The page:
Indiana Debate Commission

The Indiana Debate Commission received more questions about climate change for Monday night's Senate debate than any other topic. 

GOP Senate Candidates On The Attack In Final Debate

Apr 30, 2018
Indiana's Republican U.S. Senate candidates (from left) Rep. Todd Rokita (R-Brownsburg), Rep. Luke Messer (R-Greensburg), and Mike Braun greet each other after the final debate before the May primary election. (Darron Cummings/Indiana Debate Commission)
Brandon Smith

The final debate between Republican U.S. Senate candidates Mike Braun, U.S. Rep. Luke Messer (R-Greensburg) and U.S. Rep. Todd Rokita (R-Brownsburg) was focused almost entirely on attacks between each candidate.

The moderator at one point implored them to answer his specific question – a request the candidates mostly ignored.

Rep. Todd Rokita (R-Brownsburg) reversed a previous decision, announcing Tuesday he will participate in a Senate GOP primary debate organized by the nonpartisan Indiana Debate Commission. (WFIU/WTIU)
Brandon Smith

Rep. Todd Rokita (R-Brownsburg) reversed a previous decision, announcing Tuesday he will participate in a Senate GOP primary debate organized by the nonpartisan Indiana Debate Commission.

flickr.comphotos10333133N03875582123

Lieutenant Governor Eric Holcomb seemed to break with his boss, Governor Mike Pence, Monday on the issue of Pence’s move to block Syrian refugees from the state.

The comment came during the second gubernatorial candidate debate between Republican Holcomb, Democrat John Gregg and Libertarian Rex Bell.

The primary focus was on jobs and the economy.

But the refugee question was posed after a Monday federal appellate court decision to uphold a lower court ruling blocking Pence’s directive to suspend Indiana’s resettlement program for Syrian refugees.

Indiana Republican Party

Republican U.S. Senate candidates Marlin Stutzman and Todd Young met Monday for their first and only televised debate prior to Indiana’s May 3 primary election. 

The two U-S representatives are similar in many ways.  Both argue for lower taxes and reduced regulation.  And, both tout support from anti-abortion groups and the NRA.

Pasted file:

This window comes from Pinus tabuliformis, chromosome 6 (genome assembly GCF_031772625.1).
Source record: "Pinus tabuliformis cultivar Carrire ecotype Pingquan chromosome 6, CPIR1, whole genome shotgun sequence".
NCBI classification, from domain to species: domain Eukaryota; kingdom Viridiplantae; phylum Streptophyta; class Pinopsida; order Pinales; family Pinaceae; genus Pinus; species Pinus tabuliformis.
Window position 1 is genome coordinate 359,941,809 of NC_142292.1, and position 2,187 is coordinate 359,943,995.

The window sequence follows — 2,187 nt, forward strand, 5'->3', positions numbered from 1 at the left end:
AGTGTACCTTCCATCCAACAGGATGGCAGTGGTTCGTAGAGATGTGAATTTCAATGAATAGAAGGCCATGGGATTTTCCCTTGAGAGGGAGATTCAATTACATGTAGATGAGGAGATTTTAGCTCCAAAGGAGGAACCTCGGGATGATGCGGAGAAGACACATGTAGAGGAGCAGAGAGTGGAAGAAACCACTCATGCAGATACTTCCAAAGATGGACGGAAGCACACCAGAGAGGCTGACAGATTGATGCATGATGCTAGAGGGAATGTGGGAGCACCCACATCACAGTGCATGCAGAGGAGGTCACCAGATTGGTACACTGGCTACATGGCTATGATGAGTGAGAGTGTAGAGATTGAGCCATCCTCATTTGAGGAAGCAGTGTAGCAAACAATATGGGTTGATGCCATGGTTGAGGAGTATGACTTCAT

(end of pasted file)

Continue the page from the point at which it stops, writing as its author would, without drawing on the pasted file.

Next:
As they sought to define themselves for Republican voters, most of the sparring was over terms like “establishment candidate” and “career politician.”

Darron Cummings, The Associated Press / Courtesy Indiana Debate Commission

U.S. Senate candidate Richard Mourdock says there was no knockout punch delivered in the debate between he and incumbent Dick Lugar Wednesday.  But Lugar says the debate – the only one between the Republican candidates – is the turning point of the campaign.

The debate featured questions on jobs and the economy, foreign affairs, entitlements and even the definition of conservative.  The two found themselves in almost total agreement much of the time. 

Indiana’s U.S. Senate Republican primary contenders Dick Lugar and Richard Mourdock will meet for their only debate Wednesday.

Six-term incumbent Senator Richard Lugar has not faced a primary challenger since he was first elected in 1976.  State treasurer Richard Mourdock brings the challenge with significant Tea Party backing, and that has resulted in an onslaught of negative ads from both sides.

Lugar campaign spokesman Andy Fisher says the Indiana Debate Commission’s format offers a chance to get away from the negative campaigning. 

U.S. Senator Dick Lugar and Indiana Treasurer Richard Mourdock will face each other just one time before the Primary Election.

The Indiana Debate Commission is working out details of the meeting, such as broadcast time, format, and who will moderate. It’s scheduled for Wednesday, April 11, in the television studios of WFYI in Indianapolis.

Lugar has held the U.S. Senate seat for 35 years. Mourdock has served as Indiana state treasurer since February, 2007.